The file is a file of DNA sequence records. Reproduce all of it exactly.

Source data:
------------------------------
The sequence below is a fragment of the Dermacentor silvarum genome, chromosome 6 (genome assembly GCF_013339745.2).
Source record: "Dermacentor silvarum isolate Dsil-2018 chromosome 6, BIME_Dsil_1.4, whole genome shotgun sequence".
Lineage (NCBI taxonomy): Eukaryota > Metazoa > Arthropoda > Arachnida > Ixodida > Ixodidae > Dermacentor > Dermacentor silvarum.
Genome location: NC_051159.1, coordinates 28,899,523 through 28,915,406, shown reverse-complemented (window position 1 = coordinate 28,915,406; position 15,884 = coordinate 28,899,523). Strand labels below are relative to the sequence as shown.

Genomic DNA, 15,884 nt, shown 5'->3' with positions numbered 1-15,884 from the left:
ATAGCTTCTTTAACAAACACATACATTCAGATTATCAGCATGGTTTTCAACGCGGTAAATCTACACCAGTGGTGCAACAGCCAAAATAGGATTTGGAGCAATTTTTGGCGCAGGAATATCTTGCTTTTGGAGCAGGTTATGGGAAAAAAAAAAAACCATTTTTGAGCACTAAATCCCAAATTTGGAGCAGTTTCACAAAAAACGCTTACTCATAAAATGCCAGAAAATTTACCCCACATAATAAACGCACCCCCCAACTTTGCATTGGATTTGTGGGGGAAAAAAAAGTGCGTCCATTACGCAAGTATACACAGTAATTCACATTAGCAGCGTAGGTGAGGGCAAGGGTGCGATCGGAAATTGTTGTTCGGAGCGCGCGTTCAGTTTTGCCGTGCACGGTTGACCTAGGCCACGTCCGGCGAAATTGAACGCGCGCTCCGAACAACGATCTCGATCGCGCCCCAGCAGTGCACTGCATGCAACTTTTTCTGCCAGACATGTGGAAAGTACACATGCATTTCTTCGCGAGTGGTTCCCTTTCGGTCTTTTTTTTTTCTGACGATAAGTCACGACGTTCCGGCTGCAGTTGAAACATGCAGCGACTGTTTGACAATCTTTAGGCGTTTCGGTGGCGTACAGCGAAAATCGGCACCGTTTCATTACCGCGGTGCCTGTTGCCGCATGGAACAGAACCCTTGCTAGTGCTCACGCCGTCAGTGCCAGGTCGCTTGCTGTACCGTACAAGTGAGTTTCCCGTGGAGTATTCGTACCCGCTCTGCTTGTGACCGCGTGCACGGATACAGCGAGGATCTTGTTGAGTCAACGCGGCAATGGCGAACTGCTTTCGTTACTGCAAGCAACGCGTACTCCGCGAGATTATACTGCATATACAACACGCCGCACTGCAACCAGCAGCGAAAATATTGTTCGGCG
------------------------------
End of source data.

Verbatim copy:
The sequence below is a fragment of the Dermacentor silvarum genome, chromosome 6 (genome assembly GCF_013339745.2).
Source record: "Dermacentor silvarum isolate Dsil-2018 chromosome 6, BIME_Dsil_1.4, whole genome shotgun sequence".
Lineage (NCBI taxonomy): Eukaryota > Metazoa > Arthropoda > Arachnida > Ixodida > Ixodidae > Dermacentor > Dermacentor silvarum.
Genome location: NC_051159.1, coordinates 28,899,523 through 28,915,406, shown reverse-complemented (window position 1 = coordinate 28,915,406; position 15,884 = coordinate 28,899,523). Strand labels below are relative to the sequence as shown.

Genomic DNA, 15,884 nt, shown 5'->3' with positions numbered 1-15,884 from the left:
ATAGCTTCTTTAACAAACACATACATTCAGATTATCAGCATGGTTTTCAACGCGGTAAATCTACACCAGTGGTGCAACAGCCAAAATAGGATTTGGAGCAATTTTTGGCGCAGGAATATCTTGCTTTTGGAGCAGGTTATGGGAAAAAAAAAAAACCATTTTTGAGCACTAAATCCCAAATTTGGAGCAGTTTCACAAAAAACGCTTACTCATAAAATGCCAGAAAATTTACCCCACATAATAAACGCACCCCCCAACTTTGCATTGGATTTGTGGGGGAAAAAAAAGTGCGTCCATTACGCAAGTATACACAGTAATTCACATTAGCAGCGTAGGTGAGGGCAAGGGTGCGATCGGAAATTGTTGTTCGGAGCGCGCGTTCAGTTTTGCCGTGCACGGTTGACCTAGGCCACGTCCGGCGAAATTGAACGCGCGCTCCGAACAACGATCTCGATCGCGCCCCAGCAGTGCACTGCATGCAACTTTTTCTGCCAGACATGTGGAAAGTACACATGCATTTCTTCGCGAGTGGTTCCCTTTCGGTCTTTTTTTTTTCTGACGATAAGTCACGACGTTCCGGCTGCAGTTGAAACATGCAGCGACTGTTTGACAATCTTTAGGCGTTTCGGTGGCGTACAGCGAAAATCGGCACCGTTTCATTACCGCGGTGCCTGTTGCCGCATGGAACAGAACCCTTGCTAGTGCTCACGCCGTCAGTGCCAGGTCGCTTGCTGTACCGTACAAGTGAGTTTCCCGTGGAGTATTCGTACCCGCTCTGCTTGTGACCGCGTGCACGGATACAGCGAGGATCTTGTTGAGTCAACGCGGCAATGGCGAACTGCTTTCGTTACTGCAAGCAACGCGTACTCCGCGAGATTATACTGCATATACAACACGCCGCACTGCAACCAGCAGCGAAAATATTGTTCGGCG